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Grey nomads visit Smithton in Tasmania
Plenty of forest here.

Drawn by beaches, scenic fishing villages, and stunning mountain scenery, Tasmania’s north west has long been a grey nomad favourite.

And, for many, Smithton is the natural base from which to explore the region’s wonders.

Just a couple of hours’ drive from Devonport, this attractive town with a population of a little over 3,000, grew quickly during the Victorian gold rush as timber demand skyrocketed.

The Circular Head Heritage Centre offers a great insight into Smithton’s pioneering history. Visitors will also enjoy visiting Sumac Lookout with its superb views over the Arthur River. To the south, are beautiful Allendale Gardens, and the Milkshake Hills Forest Reserve.

Tassie Tour_250x175_FinalSmithton is well known for its blackwood forests to the north-east, and forestry re­serves to the north and west … and also as being the gateway to the Tarkine. This 477,000- hectare expanse of wilderness is alive with unique wildlife including snakes, frogs, birds, 28 different mammals, one species of dragon, and a giant freshwater lobster. Wow!

The Tarkine also houses Dis­mal Swamp, a natural black­wood forest sinkhole. Visitors can take a walkway suspended over the treetops to the floor of the sinkhole, or there’s the op­tion of taking a 110-metre slide from the viewing platform to the swamp floor!

From Smithton, it’s easy to ex­plore other northwest coast at­tractions such as Arthur River, which is sometimes known as the Edge of the World. The scenic fishing village is near theArthur-Pieman River Pro­tected Area with its dramatic beaches and volatile surf.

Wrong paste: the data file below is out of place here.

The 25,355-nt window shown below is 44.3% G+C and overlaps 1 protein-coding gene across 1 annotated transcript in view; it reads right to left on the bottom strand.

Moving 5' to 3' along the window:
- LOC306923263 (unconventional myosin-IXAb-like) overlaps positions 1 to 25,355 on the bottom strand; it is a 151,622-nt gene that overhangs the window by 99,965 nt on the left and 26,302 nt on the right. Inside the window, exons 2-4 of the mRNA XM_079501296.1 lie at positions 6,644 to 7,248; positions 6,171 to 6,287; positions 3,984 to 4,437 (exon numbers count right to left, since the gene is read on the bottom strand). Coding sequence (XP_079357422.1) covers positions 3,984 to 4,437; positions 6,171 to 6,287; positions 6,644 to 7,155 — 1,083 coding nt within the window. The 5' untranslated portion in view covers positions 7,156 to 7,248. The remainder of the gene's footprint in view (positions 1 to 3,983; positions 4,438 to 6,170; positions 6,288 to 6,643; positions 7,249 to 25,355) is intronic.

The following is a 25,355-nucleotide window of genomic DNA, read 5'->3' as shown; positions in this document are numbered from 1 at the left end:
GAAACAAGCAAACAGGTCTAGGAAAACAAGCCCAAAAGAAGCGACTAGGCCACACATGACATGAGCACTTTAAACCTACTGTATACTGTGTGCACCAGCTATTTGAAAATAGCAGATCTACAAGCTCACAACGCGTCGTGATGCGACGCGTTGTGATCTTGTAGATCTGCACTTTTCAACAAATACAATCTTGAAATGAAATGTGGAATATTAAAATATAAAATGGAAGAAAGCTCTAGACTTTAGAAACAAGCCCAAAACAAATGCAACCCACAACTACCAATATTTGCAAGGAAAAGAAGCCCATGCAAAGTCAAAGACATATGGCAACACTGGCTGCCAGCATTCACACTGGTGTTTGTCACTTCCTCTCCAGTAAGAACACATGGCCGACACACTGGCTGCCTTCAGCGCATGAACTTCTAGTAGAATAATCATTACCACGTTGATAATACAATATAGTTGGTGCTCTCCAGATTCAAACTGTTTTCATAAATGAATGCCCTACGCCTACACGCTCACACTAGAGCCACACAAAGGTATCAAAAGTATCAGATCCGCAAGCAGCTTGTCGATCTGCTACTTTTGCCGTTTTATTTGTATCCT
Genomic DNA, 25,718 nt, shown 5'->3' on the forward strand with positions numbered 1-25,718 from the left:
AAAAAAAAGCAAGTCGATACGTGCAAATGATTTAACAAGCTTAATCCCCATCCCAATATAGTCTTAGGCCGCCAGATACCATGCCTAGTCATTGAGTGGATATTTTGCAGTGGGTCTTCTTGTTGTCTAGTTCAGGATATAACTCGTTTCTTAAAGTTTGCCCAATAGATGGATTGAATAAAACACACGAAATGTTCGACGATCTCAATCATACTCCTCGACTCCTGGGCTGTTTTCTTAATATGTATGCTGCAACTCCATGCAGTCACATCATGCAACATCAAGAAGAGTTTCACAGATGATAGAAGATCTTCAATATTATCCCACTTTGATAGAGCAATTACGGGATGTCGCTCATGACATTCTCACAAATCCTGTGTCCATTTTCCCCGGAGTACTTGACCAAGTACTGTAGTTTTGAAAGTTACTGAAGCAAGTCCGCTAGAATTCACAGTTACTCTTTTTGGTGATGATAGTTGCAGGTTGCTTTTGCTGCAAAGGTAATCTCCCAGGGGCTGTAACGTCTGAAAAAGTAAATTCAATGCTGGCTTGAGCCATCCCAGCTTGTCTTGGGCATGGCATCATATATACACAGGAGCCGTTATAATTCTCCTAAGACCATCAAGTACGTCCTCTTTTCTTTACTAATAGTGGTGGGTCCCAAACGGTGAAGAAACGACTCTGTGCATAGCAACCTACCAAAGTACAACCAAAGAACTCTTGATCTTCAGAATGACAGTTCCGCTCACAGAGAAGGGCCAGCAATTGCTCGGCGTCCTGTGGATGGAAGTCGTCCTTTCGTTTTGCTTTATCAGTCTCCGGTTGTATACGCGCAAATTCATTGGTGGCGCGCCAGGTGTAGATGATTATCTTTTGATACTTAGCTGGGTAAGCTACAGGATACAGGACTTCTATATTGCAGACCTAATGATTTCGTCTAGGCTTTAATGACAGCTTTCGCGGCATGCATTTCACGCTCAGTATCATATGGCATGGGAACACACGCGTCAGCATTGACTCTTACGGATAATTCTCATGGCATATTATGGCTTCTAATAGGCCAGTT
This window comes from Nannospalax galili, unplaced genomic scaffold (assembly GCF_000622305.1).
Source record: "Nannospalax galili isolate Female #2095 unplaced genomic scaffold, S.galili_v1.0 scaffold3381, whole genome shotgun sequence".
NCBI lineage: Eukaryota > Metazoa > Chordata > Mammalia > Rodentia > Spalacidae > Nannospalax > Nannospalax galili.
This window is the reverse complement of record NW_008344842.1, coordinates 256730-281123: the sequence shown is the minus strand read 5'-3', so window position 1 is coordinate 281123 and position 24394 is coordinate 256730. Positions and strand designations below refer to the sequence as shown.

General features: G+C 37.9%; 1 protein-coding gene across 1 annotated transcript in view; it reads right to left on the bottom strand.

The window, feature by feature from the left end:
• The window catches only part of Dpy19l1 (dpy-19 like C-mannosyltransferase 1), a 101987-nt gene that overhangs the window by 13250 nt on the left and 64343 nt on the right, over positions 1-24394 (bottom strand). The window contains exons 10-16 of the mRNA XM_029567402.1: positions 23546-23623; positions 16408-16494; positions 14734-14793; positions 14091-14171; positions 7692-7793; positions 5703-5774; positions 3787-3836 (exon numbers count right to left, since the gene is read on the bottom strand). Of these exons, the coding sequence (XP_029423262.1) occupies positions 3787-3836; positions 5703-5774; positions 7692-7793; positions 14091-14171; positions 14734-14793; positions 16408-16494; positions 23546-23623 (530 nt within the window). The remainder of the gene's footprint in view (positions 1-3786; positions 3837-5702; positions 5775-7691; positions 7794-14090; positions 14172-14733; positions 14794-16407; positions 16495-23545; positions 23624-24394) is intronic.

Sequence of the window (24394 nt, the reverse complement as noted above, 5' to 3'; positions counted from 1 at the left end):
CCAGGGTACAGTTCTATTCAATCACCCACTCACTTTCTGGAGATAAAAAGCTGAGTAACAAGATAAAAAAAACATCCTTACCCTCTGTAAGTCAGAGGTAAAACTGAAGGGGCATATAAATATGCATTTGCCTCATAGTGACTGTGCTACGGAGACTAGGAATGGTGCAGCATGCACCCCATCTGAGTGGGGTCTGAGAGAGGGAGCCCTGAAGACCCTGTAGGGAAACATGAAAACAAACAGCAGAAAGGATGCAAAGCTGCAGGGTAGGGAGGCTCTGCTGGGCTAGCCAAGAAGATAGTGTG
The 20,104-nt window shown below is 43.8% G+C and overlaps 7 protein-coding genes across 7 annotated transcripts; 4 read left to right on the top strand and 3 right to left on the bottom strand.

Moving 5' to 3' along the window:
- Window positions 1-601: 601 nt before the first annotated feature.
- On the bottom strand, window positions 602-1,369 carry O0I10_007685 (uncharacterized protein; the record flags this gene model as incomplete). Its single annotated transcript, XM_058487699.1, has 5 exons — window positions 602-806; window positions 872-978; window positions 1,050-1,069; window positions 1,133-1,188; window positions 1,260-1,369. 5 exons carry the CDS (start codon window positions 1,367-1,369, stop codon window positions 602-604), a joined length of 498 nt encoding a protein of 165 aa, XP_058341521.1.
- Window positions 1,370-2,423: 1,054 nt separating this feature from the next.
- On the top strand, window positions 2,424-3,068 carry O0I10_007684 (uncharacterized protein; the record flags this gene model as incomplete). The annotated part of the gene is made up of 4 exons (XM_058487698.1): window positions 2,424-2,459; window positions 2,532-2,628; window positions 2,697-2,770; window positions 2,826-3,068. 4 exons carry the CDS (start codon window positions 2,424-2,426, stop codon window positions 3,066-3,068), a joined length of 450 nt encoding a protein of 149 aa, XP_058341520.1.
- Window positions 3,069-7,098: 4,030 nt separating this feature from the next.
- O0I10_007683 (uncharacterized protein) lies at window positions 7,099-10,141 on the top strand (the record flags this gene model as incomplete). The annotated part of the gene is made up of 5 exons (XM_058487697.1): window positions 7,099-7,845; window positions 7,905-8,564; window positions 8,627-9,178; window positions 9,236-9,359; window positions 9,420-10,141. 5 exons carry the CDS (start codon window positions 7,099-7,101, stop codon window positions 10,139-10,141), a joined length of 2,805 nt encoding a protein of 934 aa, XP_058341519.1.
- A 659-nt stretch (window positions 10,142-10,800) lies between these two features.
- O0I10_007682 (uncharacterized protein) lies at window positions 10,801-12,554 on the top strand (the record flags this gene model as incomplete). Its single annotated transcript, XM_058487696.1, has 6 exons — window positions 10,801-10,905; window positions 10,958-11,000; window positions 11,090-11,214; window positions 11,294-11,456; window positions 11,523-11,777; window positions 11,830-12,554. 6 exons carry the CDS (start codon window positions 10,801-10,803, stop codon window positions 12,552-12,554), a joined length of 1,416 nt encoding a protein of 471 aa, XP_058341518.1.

To the west of here is the world’s longest uninterrupted expanse of ocean. The currents here sweep unimpeded more than halfway around the planet from Argentina.

Other top destinations are the surfing town of Marrawah and the village of Stanley, perched on the slopes of an extinct volcano known as The Nut.

Further south is Rocky Cape National Park, home to rocky headlands, wildflowers, rock pools, bushwalking tracks and a stunning lighthouse.

As you would expect in such a genuine wilderness, there are great free camping and nation­al park camping opportunities, as well as a wide selection of van parks.

This part of the world is not to be missed. Breathe in the pure air, drink in the pristine scen­ery and you’ll soon forget all about the high cost of bringing the rig across the Bass Strait.

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